“They get to use lesson plans that they feel are best suited for their class and their students in their class,” Martin told KLTV.com.

Martin added that he doesn’t know “a single teacher that likes CSCOPE. Not a single teacher.”

If reports that parent requests to see CSCOPE materials were met with demands to pay exorbitant fees were true, the end of this program should also mean a return to school districts obeying Texas laws, requiring that parents be given course information and learning materials on request. Of course, to conservatives, this means the end of students being taught to compare Boston Tea Party Activists to terrorists.

Granbury, Tx. tornadoes – 6 dead, death toll could rise

Six are confirmed dead after severe storms and multiple tornadoes hit North Texas in the evening yesterday. Hardest hit was Granbury, Tx., where a sub-division of Habitat for Humanity homes were in the path of what from early reports, appears to have been EF-4 strength twister. There are still some people unaccounted for, and officials have stated it is possible that the death toll from this storm will rise.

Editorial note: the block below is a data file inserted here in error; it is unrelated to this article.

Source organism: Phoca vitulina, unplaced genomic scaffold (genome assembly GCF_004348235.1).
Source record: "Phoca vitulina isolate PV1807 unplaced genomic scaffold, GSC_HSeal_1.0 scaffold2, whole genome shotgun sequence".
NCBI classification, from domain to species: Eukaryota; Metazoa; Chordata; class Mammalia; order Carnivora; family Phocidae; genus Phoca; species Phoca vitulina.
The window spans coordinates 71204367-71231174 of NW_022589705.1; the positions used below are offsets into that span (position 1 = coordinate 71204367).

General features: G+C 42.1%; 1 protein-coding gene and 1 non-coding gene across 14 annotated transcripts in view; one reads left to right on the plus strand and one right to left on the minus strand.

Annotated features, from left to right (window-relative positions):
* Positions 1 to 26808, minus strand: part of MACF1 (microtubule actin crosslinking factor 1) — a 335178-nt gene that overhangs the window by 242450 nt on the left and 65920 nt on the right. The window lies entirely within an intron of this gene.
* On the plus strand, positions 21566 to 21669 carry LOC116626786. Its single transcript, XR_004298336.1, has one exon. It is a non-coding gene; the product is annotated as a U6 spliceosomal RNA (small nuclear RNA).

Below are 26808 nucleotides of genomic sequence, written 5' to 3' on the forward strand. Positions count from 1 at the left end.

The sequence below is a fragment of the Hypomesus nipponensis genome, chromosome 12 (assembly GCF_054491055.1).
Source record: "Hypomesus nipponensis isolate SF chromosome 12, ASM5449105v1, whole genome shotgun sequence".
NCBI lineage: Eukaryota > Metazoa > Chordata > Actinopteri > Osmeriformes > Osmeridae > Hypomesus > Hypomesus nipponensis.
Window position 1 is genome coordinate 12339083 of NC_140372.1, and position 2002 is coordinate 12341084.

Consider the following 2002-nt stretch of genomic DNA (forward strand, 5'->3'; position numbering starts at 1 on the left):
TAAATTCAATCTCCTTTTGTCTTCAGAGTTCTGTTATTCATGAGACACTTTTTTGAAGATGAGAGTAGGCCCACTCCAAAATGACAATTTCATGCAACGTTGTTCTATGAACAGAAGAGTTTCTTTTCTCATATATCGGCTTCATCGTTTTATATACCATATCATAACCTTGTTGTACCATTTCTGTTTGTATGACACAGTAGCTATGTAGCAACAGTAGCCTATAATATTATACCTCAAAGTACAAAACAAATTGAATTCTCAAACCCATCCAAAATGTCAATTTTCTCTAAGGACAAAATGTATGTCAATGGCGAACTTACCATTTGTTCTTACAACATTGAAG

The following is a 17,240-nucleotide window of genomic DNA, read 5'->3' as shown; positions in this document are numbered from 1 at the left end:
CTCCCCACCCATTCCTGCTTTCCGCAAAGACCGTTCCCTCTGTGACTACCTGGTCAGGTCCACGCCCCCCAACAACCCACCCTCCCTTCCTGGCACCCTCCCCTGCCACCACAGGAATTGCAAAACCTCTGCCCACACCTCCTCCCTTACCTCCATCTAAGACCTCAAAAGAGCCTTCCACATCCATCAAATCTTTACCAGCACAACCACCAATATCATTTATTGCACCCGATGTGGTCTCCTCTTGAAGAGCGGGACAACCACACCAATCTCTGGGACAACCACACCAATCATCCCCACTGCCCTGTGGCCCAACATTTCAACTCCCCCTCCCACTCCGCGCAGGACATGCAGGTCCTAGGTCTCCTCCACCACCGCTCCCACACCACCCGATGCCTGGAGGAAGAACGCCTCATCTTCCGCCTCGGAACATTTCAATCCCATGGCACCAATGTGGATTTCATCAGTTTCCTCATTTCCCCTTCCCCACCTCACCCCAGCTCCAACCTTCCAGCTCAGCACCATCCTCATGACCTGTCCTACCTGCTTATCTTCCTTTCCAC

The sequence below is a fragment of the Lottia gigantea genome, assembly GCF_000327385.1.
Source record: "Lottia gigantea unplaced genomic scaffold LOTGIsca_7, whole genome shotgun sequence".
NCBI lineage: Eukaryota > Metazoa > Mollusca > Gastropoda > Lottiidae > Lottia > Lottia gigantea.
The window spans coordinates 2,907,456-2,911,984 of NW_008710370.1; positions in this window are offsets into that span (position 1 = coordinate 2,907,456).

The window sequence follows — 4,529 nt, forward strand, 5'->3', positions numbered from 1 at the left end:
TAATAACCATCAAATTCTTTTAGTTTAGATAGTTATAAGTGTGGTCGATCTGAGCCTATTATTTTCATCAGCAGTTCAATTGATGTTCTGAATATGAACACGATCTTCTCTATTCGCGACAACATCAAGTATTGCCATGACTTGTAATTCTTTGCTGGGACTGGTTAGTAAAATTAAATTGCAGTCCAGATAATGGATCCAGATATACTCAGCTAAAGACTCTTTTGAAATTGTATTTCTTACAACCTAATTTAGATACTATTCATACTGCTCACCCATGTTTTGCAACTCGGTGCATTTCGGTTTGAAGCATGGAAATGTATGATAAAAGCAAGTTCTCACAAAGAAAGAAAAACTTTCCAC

Another tornado hit the city of Ennis, in Ellis County and Steve Howerton, the city manager and emergency management coordinator, released the following map showing the path of that tornado.

 

Ennis Tornado

Individuals with family or friends in the area are encouraged to use the following emergency contacts offered by DallasNews.com:

A phone bank was established for those looking for friends and family members in Hood County. Call (682) 498-8010. Alternatively, you can list yourself as “Safe & Well” or search for others that have listed themselves at the Safe & Well website operated by the American Red Cross.

Those who believe they may have a family member or friend at Lake Granbury Medical Center are being asked to call 817-579-2888.